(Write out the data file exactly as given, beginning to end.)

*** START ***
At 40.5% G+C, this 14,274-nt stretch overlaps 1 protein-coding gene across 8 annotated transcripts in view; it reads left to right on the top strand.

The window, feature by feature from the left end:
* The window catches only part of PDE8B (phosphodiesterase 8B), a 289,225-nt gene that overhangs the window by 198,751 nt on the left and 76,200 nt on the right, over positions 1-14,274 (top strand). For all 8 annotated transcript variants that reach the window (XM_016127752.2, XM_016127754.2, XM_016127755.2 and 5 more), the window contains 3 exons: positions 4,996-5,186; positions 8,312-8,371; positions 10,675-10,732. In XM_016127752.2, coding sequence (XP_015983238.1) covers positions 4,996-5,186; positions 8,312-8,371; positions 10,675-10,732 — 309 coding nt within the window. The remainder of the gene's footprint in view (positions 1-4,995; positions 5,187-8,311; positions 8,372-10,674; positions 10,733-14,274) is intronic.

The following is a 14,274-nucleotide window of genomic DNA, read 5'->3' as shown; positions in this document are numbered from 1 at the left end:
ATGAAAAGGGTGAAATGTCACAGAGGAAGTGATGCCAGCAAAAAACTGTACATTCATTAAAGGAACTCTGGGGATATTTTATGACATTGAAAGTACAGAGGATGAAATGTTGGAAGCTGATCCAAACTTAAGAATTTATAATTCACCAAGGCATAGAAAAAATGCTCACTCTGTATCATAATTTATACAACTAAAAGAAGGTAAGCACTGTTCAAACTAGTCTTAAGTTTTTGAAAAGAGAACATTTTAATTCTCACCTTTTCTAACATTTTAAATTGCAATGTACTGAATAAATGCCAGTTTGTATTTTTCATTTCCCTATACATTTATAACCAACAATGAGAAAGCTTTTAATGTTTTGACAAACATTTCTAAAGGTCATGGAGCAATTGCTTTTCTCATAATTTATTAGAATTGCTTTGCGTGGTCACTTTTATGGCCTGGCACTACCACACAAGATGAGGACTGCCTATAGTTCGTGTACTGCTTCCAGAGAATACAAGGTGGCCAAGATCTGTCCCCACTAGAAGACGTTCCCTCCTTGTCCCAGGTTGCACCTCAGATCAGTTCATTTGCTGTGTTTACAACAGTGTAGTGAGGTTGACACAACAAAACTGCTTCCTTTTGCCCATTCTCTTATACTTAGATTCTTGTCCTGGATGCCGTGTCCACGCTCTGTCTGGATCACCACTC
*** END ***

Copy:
At 40.5% G+C, this 14,274-nt stretch overlaps 1 protein-coding gene across 8 annotated transcripts in view; it reads left to right on the top strand.

The window, feature by feature from the left end:
* The window catches only part of PDE8B (phosphodiesterase 8B), a 289,225-nt gene that overhangs the window by 198,751 nt on the left and 76,200 nt on the right, over positions 1-14,274 (top strand). For all 8 annotated transcript variants that reach the window (XM_016127752.2, XM_016127754.2, XM_016127755.2 and 5 more), the window contains 3 exons: positions 4,996-5,186; positions 8,312-8,371; positions 10,675-10,732. In XM_016127752.2, coding sequence (XP_015983238.1) covers positions 4,996-5,186; positions 8,312-8,371; positions 10,675-10,732 — 309 coding nt within the window. The remainder of the gene's footprint in view (positions 1-4,995; positions 5,187-8,311; positions 8,372-10,674; positions 10,733-14,274) is intronic.

The following is a 14,274-nucleotide window of genomic DNA, read 5'->3' as shown; positions in this document are numbered from 1 at the left end:
ATGAAAAGGGTGAAATGTCACAGAGGAAGTGATGCCAGCAAAAAACTGTACATTCATTAAAGGAACTCTGGGGATATTTTATGACATTGAAAGTACAGAGGATGAAATGTTGGAAGCTGATCCAAACTTAAGAATTTATAATTCACCAAGGCATAGAAAAAATGCTCACTCTGTATCATAATTTATACAACTAAAAGAAGGTAAGCACTGTTCAAACTAGTCTTAAGTTTTTGAAAAGAGAACATTTTAATTCTCACCTTTTCTAACATTTTAAATTGCAATGTACTGAATAAATGCCAGTTTGTATTTTTCATTTCCCTATACATTTATAACCAACAATGAGAAAGCTTTTAATGTTTTGACAAACATTTCTAAAGGTCATGGAGCAATTGCTTTTCTCATAATTTATTAGAATTGCTTTGCGTGGTCACTTTTATGGCCTGGCACTACCACACAAGATGAGGACTGCCTATAGTTCGTGTACTGCTTCCAGAGAATACAAGGTGGCCAAGATCTGTCCCCACTAGAAGACGTTCCCTCCTTGTCCCAGGTTGCACCTCAGATCAGTTCATTTGCTGTGTTTACAACAGTGTAGTGAGGTTGACACAACAAAACTGCTTCCTTTTGCCCATTCTCTTATACTTAGATTCTTGTCCTGGATGCCGTGTCCACGCTCTGTCTGGATCACCACTC